Nigeria, North Korea are nations most persecuting Christians, says advocacy group

Photo: REUTERS / Joe Penney
A church is seen guarded by soldiers behind sandbags, in Maiduguri, Nigeria May 23, 2014. Christian houses of worship are guarded by military soldiers at all times in Maiduguri.

The two countries where Christians face most persecution are Nigeria and North Korea, says International Christian Concern, the U.S-based group that monitors religious persecution says in a new report.

The 2023 report, found online at includes Nigeria, where Christians and Muslims are nearly equally represented, atheist-state North Korea, India, where Hindu nationalism is growing, in its group of top persecutors.

And it includes groups like, the Allied Democratic Forces, Al-Shabab, Fulani Militants, Sahel Terror Groups, The Taliban, and Tatmadaw (Burmese Army).

The names cited are Hindu extremist, Yogi Adityanath; Chinese leader Xi Jinping, and North Korea's Kim Jong Un among others.

It is not only Christians who are endangered. In India, Hindu nationalists threaten Muslims as well as Christians

"The 2023 Persecutors of the Year Report is a resource designed to support and protect Christians regardless of denomination or sect, but it also supports all religious peoples that are denied their God-given right to religious freedom," says Jeff King, President of ICC.

Christian persecution in isolated and North Korea, an atheist state, has long been known about internationally, but its prominence in Nigeria, Africa's most populous nation.


Wikipedia says Christianity arrived to Nigeria in the 15th century through Augustinian and Capuchin monks from Portugal.

By 2020 Christianity accounted for an estimated 46.18 percent of the Nigerian population; two-thirds of whom are Protestant, according to the Pew Research Canter.

Nigeria's population was estimated by the United Nations to be around 213 million.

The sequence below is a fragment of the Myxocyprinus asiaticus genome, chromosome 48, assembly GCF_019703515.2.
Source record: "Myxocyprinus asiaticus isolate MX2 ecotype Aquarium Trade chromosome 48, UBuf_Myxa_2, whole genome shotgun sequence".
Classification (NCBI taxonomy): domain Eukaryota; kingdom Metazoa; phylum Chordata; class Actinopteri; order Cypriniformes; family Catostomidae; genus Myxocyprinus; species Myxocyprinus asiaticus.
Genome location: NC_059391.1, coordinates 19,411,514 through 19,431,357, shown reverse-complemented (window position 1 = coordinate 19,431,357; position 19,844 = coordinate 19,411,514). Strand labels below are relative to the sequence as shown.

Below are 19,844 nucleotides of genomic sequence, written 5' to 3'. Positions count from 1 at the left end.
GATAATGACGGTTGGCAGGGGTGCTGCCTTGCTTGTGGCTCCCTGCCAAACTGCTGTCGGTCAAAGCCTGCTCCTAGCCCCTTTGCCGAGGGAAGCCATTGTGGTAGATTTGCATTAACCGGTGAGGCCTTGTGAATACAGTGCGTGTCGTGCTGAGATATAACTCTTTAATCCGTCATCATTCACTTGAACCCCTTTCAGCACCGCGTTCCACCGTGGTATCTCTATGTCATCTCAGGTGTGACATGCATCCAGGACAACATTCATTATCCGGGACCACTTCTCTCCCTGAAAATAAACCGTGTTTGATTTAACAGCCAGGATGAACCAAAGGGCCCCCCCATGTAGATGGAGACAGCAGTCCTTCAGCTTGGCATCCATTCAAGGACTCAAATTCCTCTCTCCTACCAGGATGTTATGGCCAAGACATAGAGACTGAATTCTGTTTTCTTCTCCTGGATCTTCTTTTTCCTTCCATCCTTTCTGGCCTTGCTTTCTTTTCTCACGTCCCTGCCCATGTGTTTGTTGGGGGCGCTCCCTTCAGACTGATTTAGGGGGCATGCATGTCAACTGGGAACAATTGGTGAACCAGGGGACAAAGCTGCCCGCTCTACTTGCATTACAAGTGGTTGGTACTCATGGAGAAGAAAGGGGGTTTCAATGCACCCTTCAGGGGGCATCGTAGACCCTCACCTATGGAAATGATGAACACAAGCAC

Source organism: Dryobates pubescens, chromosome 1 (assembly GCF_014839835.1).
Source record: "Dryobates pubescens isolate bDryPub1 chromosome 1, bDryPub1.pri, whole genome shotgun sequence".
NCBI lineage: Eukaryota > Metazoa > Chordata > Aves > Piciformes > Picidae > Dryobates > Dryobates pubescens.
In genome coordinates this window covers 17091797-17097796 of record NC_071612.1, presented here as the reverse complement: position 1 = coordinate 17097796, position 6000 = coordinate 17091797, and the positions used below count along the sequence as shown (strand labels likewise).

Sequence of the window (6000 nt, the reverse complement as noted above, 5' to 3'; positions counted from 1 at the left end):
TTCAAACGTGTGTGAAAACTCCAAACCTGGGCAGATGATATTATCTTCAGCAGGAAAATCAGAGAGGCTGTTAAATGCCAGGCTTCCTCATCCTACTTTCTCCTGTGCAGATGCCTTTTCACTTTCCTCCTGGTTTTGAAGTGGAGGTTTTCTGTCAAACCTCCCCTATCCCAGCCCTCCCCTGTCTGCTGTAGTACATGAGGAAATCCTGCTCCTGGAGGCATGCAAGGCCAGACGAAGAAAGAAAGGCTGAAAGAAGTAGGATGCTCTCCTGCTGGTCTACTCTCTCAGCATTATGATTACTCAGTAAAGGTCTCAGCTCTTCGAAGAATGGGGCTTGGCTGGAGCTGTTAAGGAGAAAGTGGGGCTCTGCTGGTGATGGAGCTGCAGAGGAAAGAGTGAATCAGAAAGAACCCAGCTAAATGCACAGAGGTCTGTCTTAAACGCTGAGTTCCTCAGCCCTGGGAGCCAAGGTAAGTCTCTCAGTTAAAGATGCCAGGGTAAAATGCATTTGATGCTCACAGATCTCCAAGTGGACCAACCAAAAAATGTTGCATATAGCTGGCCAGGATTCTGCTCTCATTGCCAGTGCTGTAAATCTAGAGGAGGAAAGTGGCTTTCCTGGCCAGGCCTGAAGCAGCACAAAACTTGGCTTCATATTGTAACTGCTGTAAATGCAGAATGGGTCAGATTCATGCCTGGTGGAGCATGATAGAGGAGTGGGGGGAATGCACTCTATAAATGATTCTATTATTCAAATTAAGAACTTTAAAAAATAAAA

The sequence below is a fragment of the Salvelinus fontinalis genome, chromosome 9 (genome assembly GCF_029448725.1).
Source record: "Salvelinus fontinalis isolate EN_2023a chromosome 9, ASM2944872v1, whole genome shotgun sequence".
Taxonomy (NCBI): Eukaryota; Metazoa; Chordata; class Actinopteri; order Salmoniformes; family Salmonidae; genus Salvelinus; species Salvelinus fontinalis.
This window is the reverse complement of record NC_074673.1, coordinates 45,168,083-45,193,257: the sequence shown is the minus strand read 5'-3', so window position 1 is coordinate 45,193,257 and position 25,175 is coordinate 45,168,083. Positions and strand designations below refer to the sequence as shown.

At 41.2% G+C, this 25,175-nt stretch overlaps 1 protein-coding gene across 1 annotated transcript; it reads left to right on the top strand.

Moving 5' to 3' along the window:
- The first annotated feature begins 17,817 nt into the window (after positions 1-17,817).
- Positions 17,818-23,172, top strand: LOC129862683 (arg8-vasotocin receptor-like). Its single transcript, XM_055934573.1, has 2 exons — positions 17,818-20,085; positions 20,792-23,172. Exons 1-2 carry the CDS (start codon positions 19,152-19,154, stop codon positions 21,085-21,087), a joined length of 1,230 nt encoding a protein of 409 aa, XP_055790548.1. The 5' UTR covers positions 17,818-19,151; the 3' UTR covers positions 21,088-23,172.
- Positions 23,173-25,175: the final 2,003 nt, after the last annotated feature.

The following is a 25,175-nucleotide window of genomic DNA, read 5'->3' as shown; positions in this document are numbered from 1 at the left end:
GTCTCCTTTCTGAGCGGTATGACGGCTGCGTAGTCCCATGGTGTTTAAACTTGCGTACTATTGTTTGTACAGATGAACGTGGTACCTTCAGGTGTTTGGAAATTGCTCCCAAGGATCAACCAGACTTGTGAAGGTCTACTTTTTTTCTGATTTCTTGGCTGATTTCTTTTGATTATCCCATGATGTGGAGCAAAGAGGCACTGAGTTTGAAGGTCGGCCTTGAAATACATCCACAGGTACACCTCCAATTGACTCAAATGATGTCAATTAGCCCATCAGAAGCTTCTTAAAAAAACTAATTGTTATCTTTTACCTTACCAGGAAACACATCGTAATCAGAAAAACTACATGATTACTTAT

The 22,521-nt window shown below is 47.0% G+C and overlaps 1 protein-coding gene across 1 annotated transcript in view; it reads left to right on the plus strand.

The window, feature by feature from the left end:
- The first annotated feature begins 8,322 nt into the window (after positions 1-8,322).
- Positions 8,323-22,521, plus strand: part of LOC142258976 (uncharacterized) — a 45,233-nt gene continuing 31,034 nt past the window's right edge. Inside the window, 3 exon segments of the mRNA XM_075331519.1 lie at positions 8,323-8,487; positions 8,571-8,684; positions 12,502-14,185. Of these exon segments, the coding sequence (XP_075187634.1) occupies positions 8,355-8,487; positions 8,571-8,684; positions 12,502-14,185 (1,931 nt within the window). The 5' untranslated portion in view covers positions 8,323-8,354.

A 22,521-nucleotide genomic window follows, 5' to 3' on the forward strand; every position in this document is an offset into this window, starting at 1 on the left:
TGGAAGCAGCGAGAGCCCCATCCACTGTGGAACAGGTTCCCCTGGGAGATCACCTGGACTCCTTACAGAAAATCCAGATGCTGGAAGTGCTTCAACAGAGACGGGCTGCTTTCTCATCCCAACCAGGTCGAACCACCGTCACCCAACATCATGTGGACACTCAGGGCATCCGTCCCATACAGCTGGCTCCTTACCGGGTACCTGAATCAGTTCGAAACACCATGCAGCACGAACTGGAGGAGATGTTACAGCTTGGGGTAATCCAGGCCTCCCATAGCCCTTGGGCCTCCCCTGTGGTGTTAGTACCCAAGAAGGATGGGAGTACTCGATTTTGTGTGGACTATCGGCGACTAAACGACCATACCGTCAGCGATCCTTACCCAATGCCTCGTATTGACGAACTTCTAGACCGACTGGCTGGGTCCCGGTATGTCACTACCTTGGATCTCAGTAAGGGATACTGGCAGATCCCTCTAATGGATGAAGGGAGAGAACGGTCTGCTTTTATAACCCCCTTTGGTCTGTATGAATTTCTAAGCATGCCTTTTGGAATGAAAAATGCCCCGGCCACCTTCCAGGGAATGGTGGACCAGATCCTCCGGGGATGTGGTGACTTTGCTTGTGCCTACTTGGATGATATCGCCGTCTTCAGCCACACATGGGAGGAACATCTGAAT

"It's the mass, it's the numbers of deaths," he said about Nigeria's ranking atop the list. In addition, he said an estimated 3.5 million Christian farmers in the country have been displaced or had their farms taken.

ICC's King said that the split in Nigeria between a Muslim-dominated north and a Christian-dominated south could lead to a civil war and subsequent displacement of population that would "dwarf any refugee crisis we've had in modern history."

"It's the mass, it's the numbers of deaths," he said about Nigeria's ranking atop the list. In addition, he said an estimated 3.5 million Christian farmers in the country have been displaced or had their farms taken.

He said that in Nigeria alone, 100,000 Christians have died as a result of religious persecution in the past 20 years.


In June, Vatican News had reported that more than 50,000 Christians have been killed in Nigeria since the outbreak of the Boko Haram Islamist insurgency in 2009.

It cited a report titled "Martyred Christians in Nigeria" published by the International Society for Civil Liberties and Rule of Law (Intersociety), a Nigerian-based research and investigative rights group.

The group has monitored and investigated religious persecution and other forms of religious violence by state and non-state actors across Nigeria since 2010.

According to its findings, over the past 14 years at least 52,250 Nigerian Christians have been brutally murdered by Islamist militants.

Of them, more than 30,000 were slain during the eight-year presidency of former Nigerian President Muhammadu Buhari, often criticized during his tenure for not doing enough to combat growing insecurity in the country said Vatican News.

In the same period 18,000 Christian churches and 2,200 Christian schools were set ablaze. Approximately 34,000 moderate Muslims also died in Islamist attacks, according to the report.

Christians face life risks not only from the Islamist Boko Haram group, but also from the likes of ethnic Fulani Muslim herders who have joined Islamist extremist groups.

The attacks have led to mass forcible displacement of about 5 million Christians forced into Internally Displaced Persons (IDP) camps within Nigeria and refugee camps at regional and sub-regional borders, says Intersociety.


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